Propositions of Synod on the Eucharist, Nos. 5-10
"Recognizing the Manifold Fruits of Eucharistic Adoration"
VATICAN CITY, OCT. 26, 2005 (Zenit) - Here is a translation of Propositions 5 to 10, which were given to Benedict XVI by the Synod of Bishops on the Eucharist.
The Pope has allowed the publication of a provisional version, official and non-official, in Italian, on which this translation is based. In the coming days, Catholic Online will continue to publish translations of the other propositions.
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Eucharist and Church
The relationship between the Eucharist and the Church is understood in the great Christian tradition as constitutive of the being and acting of the Church herself, to the point that Christian antiquity designated with the same words, "Corpus Christi," the body born of the Virgin Mary, the Eucharistic body and the ecclesial body of Christ.
This unity of the body is manifested in the Christian communities and is renewed in the Eucharistic act that unites and differentiates them in particular Churches, "in quibus et ex quibus una et unica Ecclesia catholica existit" (LG, 23). The term "catholic" expresses the universality stemming from the unity that the Eucharist, celebrated in each Church, fosters and builds.
Thus, in the Eucharist, the particular Churches have, in the universal Church, the task of making visible their own unity and diversity. This bond of fraternal love reveals the Trinitarian communion. The Councils and Synods express in history this fraternal aspect of the Church. By this very ecclesial dimension, the Eucharist establishes a strong bond of unity of the Catholic Church with the Orthodox Churches, which have preserved the genuine and integral nature of the mystery of the Eucharist. The ecclesial character of the Eucharist might also be a privileged point in the dialogue with the communities born with the Reformation.
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The Synod of Bishops -- recognizing the manifold fruits of Eucharistic Adoration in the life of the People of God, in a large part of the world -- forcefully encourages that this form of prayer -- so often recommended by the venerable Servant of God John Paul II -- be maintained and promoted, according to the traditions, both in the Latin Church as well as in the Oriental Churches. It recognizes that this practice springs from Eucharistic action that, in itself, is the greatest act of adoration of the Church, which enables the faithful to participate fully, consciously, actively and fruitfully in the sacrifice of Christ, according to the desire of the Second Vatican Council, and refers to the same. Thus conceived, Eucharistic adoration keeps the faithful in their Christian love and service to others, and promotes greater personal sanctity as well as that of the Christian communities. In this connection, the renewal of Eucharistic adoration, also among young people, is manifested today as a promising characteristic of many communities. For this reason, in order to foster visits to the Blessed Sacrament, care must always be taken, insofar as possible, that churches in which the Blessed Sacrament is present stay open.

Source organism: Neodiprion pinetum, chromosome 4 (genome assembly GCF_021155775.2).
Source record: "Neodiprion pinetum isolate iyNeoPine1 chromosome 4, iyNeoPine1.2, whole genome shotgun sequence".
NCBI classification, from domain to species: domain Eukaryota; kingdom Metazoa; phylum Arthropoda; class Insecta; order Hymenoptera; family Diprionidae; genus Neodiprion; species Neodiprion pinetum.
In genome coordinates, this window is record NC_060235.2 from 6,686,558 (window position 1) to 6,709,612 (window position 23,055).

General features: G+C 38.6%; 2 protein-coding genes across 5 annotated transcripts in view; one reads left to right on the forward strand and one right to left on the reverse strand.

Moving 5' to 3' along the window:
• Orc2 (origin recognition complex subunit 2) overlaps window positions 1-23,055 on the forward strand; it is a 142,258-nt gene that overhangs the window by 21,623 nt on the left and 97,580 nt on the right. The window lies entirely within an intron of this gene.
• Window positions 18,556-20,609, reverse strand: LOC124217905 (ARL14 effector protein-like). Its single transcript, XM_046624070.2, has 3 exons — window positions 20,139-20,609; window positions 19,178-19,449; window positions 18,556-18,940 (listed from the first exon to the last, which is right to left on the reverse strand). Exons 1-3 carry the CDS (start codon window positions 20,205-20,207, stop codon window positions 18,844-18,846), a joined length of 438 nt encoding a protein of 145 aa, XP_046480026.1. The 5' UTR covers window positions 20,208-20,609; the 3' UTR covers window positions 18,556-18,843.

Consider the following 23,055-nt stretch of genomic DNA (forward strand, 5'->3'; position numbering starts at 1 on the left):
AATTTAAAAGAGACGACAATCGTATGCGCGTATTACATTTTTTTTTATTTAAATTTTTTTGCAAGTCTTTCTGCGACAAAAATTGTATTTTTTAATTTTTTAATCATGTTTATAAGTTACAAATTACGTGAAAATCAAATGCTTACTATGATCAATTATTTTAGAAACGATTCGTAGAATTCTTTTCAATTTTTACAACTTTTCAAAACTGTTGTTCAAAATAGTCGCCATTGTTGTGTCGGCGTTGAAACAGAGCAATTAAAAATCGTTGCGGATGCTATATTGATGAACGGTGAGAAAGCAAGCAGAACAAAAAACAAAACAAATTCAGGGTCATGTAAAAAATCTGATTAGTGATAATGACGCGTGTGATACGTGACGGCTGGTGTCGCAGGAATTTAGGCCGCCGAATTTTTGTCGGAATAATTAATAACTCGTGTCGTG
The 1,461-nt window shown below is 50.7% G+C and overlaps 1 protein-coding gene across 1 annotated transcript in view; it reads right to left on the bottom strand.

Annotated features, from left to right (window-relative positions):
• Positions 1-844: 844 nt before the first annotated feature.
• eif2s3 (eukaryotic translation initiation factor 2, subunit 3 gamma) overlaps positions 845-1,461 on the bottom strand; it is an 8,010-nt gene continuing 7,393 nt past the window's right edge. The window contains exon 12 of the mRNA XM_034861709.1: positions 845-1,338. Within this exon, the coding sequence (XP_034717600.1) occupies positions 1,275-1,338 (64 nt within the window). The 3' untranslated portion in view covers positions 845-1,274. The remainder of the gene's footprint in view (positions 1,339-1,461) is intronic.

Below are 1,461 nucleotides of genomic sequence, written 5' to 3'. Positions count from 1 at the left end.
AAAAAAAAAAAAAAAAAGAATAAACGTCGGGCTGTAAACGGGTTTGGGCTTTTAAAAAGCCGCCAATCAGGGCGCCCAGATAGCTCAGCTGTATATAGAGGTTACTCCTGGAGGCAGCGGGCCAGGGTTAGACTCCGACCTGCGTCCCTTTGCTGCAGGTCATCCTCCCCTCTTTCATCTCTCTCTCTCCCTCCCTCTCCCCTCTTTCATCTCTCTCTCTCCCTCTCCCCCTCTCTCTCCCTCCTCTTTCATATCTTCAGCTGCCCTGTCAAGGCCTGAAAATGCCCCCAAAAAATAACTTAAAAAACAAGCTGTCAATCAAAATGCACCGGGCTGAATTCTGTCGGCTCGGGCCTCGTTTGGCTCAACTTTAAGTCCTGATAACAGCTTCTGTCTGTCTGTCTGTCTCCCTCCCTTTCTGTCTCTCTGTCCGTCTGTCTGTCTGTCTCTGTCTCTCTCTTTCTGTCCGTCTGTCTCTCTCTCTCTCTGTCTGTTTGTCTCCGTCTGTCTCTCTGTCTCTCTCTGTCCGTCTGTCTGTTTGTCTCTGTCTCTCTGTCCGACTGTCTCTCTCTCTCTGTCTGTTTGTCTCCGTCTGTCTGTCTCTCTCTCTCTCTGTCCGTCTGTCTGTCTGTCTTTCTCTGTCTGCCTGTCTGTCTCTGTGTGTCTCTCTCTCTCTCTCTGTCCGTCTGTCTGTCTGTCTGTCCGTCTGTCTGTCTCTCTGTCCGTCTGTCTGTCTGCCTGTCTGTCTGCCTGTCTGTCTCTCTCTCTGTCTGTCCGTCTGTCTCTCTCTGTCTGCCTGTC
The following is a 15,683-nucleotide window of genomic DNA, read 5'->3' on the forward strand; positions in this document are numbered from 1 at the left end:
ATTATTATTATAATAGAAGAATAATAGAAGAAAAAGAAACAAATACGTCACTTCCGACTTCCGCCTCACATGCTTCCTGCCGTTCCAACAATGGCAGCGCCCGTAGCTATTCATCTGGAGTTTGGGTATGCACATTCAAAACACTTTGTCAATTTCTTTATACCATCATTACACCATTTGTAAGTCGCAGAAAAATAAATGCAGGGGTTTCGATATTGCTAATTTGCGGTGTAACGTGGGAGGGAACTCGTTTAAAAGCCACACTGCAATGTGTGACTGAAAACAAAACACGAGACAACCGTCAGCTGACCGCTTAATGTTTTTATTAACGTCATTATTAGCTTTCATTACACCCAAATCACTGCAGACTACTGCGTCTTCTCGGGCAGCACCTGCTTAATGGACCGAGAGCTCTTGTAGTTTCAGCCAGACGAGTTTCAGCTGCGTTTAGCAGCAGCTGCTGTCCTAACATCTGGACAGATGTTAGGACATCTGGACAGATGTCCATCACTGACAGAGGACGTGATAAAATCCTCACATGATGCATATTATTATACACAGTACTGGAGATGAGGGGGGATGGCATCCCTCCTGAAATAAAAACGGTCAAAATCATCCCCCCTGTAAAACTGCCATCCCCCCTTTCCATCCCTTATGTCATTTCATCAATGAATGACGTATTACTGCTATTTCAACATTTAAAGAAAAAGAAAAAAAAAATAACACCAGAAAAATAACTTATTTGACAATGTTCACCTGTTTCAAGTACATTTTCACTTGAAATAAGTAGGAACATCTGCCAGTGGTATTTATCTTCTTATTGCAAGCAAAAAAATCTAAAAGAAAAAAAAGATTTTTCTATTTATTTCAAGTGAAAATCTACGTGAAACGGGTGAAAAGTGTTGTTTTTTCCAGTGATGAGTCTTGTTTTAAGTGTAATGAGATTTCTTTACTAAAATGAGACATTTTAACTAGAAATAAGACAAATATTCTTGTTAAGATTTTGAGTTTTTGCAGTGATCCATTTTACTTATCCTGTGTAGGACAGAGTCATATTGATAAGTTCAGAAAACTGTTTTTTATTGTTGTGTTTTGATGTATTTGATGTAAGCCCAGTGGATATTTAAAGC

May pastoral programs help communities and movements to know the appropriate place of Eucharistic adoration in order to cultivate the attitude of wonder before the great gift of the real presence of Christ. In this connection, Eucharistic adoration is encouraged also in the course of preparation for First Communion.
To promote adoration, it is appropriate to recognize especially institutes of consecrated life and associations of the faithful dedicated especially to it in different ways, and to help them so that Eucharistic devotion will be more biblical, liturgical and missionary.
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Eucharist and Sacraments
Eucharist and Sacrament of Reconciliation
Love of the Eucharist leads to ever greater appreciation of the sacrament of Reconciliation, in which God's merciful goodness makes possible a new beginning of Christian life and shows an intrinsic relationship between Baptism, sin and the sacrament of Reconciliation. Worthy reception of the Eucharist calls for the state of grace.
It is a task of great importance that the Bishop promote in the diocese a decisive recovery of the pedagogy of conversion that is born of the Eucharist and that it favor, because of this, frequent individual confession. Priests, for their part, are to dedicate themselves generously to the administration of the sacrament of Penance.